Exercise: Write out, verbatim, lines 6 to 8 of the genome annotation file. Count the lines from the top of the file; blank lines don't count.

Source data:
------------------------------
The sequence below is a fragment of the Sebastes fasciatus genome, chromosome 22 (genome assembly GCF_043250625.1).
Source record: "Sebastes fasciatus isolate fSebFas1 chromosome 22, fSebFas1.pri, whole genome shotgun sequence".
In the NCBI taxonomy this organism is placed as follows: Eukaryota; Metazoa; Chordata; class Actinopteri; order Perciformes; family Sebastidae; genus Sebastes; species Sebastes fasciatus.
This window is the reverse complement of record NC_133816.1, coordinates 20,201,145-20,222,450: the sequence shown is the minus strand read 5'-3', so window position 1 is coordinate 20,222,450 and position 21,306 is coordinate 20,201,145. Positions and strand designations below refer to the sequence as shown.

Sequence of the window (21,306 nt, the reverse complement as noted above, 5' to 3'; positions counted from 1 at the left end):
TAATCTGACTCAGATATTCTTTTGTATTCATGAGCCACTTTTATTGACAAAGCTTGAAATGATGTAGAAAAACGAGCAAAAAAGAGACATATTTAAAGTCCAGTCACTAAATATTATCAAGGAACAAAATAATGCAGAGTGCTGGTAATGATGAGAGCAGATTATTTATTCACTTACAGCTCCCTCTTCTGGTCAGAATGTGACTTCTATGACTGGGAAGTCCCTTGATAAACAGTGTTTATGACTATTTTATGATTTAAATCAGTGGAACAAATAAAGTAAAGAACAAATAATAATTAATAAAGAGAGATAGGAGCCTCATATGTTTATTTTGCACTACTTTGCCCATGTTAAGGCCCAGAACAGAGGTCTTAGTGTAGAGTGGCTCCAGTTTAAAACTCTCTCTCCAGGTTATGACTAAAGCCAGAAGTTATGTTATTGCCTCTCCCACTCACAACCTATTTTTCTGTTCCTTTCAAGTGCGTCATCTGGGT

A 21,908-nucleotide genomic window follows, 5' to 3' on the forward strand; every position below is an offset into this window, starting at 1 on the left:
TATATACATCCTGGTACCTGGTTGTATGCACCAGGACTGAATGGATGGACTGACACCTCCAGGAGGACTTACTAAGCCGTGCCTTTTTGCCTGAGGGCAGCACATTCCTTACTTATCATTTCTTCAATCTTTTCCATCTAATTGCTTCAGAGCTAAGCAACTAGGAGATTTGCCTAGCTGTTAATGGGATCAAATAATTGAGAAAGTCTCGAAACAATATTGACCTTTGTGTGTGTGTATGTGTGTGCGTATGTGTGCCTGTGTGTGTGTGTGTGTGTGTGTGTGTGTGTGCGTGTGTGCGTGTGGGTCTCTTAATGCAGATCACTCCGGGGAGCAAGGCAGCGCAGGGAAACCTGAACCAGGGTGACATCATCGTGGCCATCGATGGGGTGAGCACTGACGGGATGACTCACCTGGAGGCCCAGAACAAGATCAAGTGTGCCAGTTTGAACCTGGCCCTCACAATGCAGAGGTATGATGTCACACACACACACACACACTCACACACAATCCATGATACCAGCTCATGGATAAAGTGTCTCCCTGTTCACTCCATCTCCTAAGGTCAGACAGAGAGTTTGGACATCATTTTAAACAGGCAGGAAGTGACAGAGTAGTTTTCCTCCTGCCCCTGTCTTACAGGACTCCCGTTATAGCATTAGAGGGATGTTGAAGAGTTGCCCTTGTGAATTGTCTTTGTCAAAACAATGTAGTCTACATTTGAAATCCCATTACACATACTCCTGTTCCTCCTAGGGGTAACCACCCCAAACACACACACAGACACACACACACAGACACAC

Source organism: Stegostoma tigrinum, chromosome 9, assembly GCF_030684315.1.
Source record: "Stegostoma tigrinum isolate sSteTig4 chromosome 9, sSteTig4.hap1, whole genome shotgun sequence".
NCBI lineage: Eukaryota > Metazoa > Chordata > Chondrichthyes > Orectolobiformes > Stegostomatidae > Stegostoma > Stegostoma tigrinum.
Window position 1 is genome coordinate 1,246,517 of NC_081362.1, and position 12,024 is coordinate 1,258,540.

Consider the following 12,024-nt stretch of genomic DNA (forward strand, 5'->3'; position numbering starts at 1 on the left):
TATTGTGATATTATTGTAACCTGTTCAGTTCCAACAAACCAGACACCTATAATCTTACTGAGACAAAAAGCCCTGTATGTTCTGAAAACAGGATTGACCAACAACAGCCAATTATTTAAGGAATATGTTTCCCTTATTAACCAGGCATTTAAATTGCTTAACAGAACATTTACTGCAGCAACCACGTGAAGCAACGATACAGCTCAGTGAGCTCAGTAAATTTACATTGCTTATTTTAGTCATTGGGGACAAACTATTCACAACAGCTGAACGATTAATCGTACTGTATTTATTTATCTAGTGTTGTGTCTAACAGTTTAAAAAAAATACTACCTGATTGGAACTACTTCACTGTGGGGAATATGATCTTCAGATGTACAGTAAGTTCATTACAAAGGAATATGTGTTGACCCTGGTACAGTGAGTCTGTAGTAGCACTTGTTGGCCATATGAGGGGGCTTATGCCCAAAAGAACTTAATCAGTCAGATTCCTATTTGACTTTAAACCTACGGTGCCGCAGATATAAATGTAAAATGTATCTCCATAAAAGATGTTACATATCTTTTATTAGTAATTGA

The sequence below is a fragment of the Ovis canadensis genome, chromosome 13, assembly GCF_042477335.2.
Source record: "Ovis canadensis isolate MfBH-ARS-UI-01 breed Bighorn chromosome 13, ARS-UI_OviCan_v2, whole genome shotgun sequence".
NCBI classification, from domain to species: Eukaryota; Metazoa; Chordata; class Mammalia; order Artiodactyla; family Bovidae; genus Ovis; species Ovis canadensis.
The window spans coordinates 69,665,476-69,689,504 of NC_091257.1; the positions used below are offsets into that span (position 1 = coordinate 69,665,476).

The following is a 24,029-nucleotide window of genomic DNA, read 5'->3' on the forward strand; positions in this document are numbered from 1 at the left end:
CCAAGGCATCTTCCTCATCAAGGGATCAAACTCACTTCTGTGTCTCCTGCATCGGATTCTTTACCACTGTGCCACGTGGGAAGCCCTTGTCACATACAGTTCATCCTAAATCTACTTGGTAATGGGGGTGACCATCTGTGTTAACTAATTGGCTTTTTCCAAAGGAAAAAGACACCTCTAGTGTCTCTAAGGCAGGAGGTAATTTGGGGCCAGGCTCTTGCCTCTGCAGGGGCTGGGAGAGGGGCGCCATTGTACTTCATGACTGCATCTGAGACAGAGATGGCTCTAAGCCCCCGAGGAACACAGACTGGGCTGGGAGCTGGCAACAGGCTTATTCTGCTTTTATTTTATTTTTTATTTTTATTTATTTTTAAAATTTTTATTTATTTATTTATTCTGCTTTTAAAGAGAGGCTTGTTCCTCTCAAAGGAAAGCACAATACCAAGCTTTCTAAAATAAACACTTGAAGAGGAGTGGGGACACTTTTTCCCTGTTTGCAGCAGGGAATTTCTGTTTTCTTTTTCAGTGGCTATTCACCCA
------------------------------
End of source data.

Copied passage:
TAATCTGACTCAGATATTCTTTTGTATTCATGAGCCACTTTTATTGACAAAGCTTGAAATGATGTAGAAAAACGAGCAAAAAAGAGACATATTTAAAGTCCAGTCACTAAATATTATCAAGGAACAAAATAATGCAGAGTGCTGGTAATGATGAGAGCAGATTATTTATTCACTTACAGCTCCCTCTTCTGGTCAGAATGTGACTTCTATGACTGGGAAGTCCCTTGATAAACAGTGTTTATGACTATTTTATGATTTAAATCAGTGGAACAAATAAAGTAAAGAACAAATAATAATTAATAAAGAGAGATAGGAGCCTCATATGTTTATTTTGCACTACTTTGCCCATGTTAAGGCCCAGAACAGAGGTCTTAGTGTAGAGTGGCTCCAGTTTAAAACTCTCTCTCCAGGTTATGACTAAAGCCAGAAGTTATGTTATTGCCTCTCCCACTCACAACCTATTTTTCTGTTCCTTTCAAGTGCGTCATCTGGGT

A 21,908-nucleotide genomic window follows, 5' to 3' on the forward strand; every position below is an offset into this window, starting at 1 on the left:
TATATACATCCTGGTACCTGGTTGTATGCACCAGGACTGAATGGATGGACTGACACCTCCAGGAGGACTTACTAAGCCGTGCCTTTTTGCCTGAGGGCAGCACATTCCTTACTTATCATTTCTTCAATCTTTTCCATCTAATTGCTTCAGAGCTAAGCAACTAGGAGATTTGCCTAGCTGTTAATGGGATCAAATAATTGAGAAAGTCTCGAAACAATATTGACCTTTGTGTGTGTGTATGTGTGTGCGTATGTGTGCCTGTGTGTGTGTGTGTGTGTGTGTGTGTGTGTGCGTGTGTGCGTGTGGGTCTCTTAATGCAGATCACTCCGGGGAGCAAGGCAGCGCAGGGAAACCTGAACCAGGGTGACATCATCGTGGCCATCGATGGGGTGAGCACTGACGGGATGACTCACCTGGAGGCCCAGAACAAGATCAAGTGTGCCAGTTTGAACCTGGCCCTCACAATGCAGAGGTATGATGTCACACACACACACACACACTCACACACAATCCATGATACCAGCTCATGGATAAAGTGTCTCCCTGTTCACTCCATCTCCTAAGGTCAGACAGAGAGTTTGGACATCATTTTAAACAGGCAGGAAGTGACAGAGTAGTTTTCCTCCTGCCCCTGTCTTACAGGACTCCCGTTATAGCATTAGAGGGATGTTGAAGAGTTGCCCTTGTGAATTGTCTTTGTCAAAACAATGTAGTCTACATTTGAAATCCCATTACACATACTCCTGTTCCTCCTAGGGGTAACCACCCCAAACACACACACAGACACACACACACAGACACAC